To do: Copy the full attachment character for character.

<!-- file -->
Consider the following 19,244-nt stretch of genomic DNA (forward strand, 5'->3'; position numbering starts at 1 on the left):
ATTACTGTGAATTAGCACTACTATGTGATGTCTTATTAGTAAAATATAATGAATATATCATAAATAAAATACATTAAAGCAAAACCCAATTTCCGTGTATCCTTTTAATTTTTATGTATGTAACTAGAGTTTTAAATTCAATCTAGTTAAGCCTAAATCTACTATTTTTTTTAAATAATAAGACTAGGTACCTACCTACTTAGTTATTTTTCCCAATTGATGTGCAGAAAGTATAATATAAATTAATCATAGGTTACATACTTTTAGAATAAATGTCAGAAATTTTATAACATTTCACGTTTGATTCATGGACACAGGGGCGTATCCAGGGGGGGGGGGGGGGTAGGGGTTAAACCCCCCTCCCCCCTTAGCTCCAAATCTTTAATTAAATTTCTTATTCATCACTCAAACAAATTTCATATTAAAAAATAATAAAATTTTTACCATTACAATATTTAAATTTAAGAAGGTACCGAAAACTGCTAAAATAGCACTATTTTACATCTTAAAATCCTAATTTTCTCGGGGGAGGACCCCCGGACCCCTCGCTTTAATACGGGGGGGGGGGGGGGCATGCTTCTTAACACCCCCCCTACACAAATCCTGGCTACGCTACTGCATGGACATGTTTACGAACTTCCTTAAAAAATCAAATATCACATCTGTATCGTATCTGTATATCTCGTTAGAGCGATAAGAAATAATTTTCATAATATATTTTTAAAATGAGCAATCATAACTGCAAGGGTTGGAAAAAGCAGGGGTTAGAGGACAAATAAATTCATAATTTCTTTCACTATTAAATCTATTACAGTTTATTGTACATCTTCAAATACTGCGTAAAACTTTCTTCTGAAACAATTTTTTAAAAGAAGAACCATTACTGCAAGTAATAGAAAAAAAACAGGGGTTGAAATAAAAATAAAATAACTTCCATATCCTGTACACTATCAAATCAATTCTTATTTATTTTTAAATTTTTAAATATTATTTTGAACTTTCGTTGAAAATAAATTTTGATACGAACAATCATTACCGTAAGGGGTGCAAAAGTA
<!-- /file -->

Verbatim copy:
Consider the following 19,244-nt stretch of genomic DNA (forward strand, 5'->3'; position numbering starts at 1 on the left):
ATTACTGTGAATTAGCACTACTATGTGATGTCTTATTAGTAAAATATAATGAATATATCATAAATAAAATACATTAAAGCAAAACCCAATTTCCGTGTATCCTTTTAATTTTTATGTATGTAACTAGAGTTTTAAATTCAATCTAGTTAAGCCTAAATCTACTATTTTTTTTAAATAATAAGACTAGGTACCTACCTACTTAGTTATTTTTCCCAATTGATGTGCAGAAAGTATAATATAAATTAATCATAGGTTACATACTTTTAGAATAAATGTCAGAAATTTTATAACATTTCACGTTTGATTCATGGACACAGGGGCGTATCCAGGGGGGGGGGGGGGGTAGGGGTTAAACCCCCCTCCCCCCTTAGCTCCAAATCTTTAATTAAATTTCTTATTCATCACTCAAACAAATTTCATATTAAAAAATAATAAAATTTTTACCATTACAATATTTAAATTTAAGAAGGTACCGAAAACTGCTAAAATAGCACTATTTTACATCTTAAAATCCTAATTTTCTCGGGGGAGGACCCCCGGACCCCTCGCTTTAATACGGGGGGGGGGGGGGGCATGCTTCTTAACACCCCCCCTACACAAATCCTGGCTACGCTACTGCATGGACATGTTTACGAACTTCCTTAAAAAATCAAATATCACATCTGTATCGTATCTGTATATCTCGTTAGAGCGATAAGAAATAATTTTCATAATATATTTTTAAAATGAGCAATCATAACTGCAAGGGTTGGAAAAAGCAGGGGTTAGAGGACAAATAAATTCATAATTTCTTTCACTATTAAATCTATTACAGTTTATTGTACATCTTCAAATACTGCGTAAAACTTTCTTCTGAAACAATTTTTTAAAAGAAGAACCATTACTGCAAGTAATAGAAAAAAAACAGGGGTTGAAATAAAAATAAAATAACTTCCATATCCTGTACACTATCAAATCAATTCTTATTTATTTTTAAATTTTTAAATATTATTTTGAACTTTCGTTGAAAATAAATTTTGATACGAACAATCATTACCGTAAGGGGTGCAAAAGTA